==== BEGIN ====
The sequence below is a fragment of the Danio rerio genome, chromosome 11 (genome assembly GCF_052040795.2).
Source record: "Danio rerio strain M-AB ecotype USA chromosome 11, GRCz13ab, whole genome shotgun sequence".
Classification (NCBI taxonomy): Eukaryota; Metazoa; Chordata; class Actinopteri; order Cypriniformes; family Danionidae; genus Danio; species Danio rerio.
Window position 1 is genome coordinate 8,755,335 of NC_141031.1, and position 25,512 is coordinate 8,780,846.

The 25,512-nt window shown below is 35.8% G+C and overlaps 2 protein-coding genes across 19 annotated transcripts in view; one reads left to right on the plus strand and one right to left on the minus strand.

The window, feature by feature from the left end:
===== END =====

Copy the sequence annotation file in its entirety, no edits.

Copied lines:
The sequence below is a fragment of the Danio rerio genome, chromosome 11 (genome assembly GCF_052040795.2).
Source record: "Danio rerio strain M-AB ecotype USA chromosome 11, GRCz13ab, whole genome shotgun sequence".
Classification (NCBI taxonomy): Eukaryota; Metazoa; Chordata; class Actinopteri; order Cypriniformes; family Danionidae; genus Danio; species Danio rerio.
Window position 1 is genome coordinate 8,755,335 of NC_141031.1, and position 25,512 is coordinate 8,780,846.

The 25,512-nt window shown below is 35.8% G+C and overlaps 2 protein-coding genes across 19 annotated transcripts in view; one reads left to right on the plus strand and one right to left on the minus strand.

The window, feature by feature from the left end: